Letter from Birmingham Jail; Rhetorical Analysis

1612 words 7 pages
Martin Luther King Jr.’s Use of the Rhetoric Triangle Every writer has some sort of drive when writing a piece of work. Whether that drive comes from a creative source or the need to prove a point, it exists. For Martin Luther King Jr. that drive was the need to put an end to racial injustice that seemed to be everywhere. Martin Luther King Jr.’s “Letter from Birmingham Jail” is a perfect example. “Letter from Birmingham Jail” was King’s response to eight clergymen’s “A Call for Unity.” His drive came from the clergymen’s unjust propositions and accusations. This letter allowed King to not only propose a rebuttal but to justify his own civil disobedience, as well as explain the indecency of racial segregation. Throughout his letter, King …show more content…
Or rather, the lack of obedience. However, by laws he did not exactly mean state or city laws having to do with material objects or taxes, in fact, he was speaking about laws that degraded the human being. He was speaking of moral laws. “You express a great deal of anxiety over our willingness to break laws.” (Par. 15) This opening sentence leads to King’s explanation about morals and types of laws: just and unjust. “How can you advocate breaking some laws and obeying others? The answer lies in the fact that there are two types of laws: just and unjust.”(Par. 15) In this paragraph specifically, King is the ‘preacher’ and he is preaching about his ideas [morals] on what he considers a just and unjust law. He gives us a look into his ethics and rationalizations using reason to give examples when a law can or can not be broken. He leads into a quote by St. Augustine “An unjust law is no law at all” (Par. 15) His strict moral and church based outlook shows how moral this man really was. In turn it helps establish ethos that much more evidently because statements like these make King seem full of integrity. Another great paragraph that ethos can be distinctly found in is paragraph 20.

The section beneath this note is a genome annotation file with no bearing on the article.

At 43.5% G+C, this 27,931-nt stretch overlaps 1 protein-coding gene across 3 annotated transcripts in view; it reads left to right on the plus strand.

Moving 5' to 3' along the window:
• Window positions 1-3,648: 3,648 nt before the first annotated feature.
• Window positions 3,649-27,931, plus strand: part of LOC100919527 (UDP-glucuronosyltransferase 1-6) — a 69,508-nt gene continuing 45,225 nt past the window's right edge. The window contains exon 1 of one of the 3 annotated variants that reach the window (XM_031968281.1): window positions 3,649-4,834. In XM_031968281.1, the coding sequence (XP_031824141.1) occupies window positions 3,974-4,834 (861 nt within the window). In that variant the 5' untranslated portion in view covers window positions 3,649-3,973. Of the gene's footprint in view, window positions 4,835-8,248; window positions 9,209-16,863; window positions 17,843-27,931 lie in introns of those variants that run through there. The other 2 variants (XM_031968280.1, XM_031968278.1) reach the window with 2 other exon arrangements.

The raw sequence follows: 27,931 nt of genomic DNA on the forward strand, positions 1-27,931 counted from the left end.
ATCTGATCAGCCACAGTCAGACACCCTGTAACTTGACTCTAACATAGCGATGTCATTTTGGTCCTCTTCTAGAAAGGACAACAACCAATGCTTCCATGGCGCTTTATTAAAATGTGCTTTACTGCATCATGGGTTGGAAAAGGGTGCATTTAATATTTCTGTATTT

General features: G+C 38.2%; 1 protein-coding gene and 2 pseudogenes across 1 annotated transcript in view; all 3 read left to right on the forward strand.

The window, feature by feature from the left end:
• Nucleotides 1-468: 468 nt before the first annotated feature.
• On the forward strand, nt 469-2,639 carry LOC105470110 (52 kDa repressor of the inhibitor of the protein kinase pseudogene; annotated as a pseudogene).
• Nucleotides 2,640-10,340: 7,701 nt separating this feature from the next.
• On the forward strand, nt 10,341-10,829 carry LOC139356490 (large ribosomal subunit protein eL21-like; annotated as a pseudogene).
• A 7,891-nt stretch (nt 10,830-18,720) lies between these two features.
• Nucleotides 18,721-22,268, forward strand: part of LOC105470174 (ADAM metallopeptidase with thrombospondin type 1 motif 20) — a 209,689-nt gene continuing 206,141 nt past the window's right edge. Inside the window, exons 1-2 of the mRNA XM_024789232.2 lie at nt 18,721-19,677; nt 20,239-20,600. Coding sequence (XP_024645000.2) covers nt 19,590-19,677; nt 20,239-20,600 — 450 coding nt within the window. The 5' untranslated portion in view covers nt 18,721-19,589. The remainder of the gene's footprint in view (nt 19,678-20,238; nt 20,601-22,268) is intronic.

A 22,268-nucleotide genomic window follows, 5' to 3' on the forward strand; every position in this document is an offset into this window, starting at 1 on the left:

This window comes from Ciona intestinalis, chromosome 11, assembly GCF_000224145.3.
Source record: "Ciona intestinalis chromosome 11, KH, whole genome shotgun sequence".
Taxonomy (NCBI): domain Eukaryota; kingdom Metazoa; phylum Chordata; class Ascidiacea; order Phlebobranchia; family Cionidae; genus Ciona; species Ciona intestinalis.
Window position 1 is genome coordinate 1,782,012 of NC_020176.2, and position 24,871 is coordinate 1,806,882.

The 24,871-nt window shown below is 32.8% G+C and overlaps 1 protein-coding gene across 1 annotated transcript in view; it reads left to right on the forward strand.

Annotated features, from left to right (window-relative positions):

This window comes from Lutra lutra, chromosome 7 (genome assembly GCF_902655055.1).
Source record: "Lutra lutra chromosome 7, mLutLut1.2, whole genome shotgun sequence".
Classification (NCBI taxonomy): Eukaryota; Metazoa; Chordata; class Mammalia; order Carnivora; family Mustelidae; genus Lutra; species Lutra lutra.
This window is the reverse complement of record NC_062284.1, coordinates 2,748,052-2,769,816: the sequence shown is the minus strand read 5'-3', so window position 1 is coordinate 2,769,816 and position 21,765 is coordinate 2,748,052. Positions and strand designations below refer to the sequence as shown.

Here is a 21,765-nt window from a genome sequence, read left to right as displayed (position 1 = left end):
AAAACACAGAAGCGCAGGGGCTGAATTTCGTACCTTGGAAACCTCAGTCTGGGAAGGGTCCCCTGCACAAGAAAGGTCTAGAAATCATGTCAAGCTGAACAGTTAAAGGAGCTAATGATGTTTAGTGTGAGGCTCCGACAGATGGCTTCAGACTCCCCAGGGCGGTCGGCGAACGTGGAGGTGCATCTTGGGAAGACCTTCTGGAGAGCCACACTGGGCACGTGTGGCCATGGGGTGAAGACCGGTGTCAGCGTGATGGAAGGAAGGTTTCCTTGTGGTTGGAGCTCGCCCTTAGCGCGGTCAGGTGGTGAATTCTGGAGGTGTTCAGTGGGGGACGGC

I hope you are able to see the distinction I am trying to point out. In no sense do I advocate evading or defying the law, as would the rabid segregationist. That would lead to anarchy. One who breaks an unjust law must do so openly,

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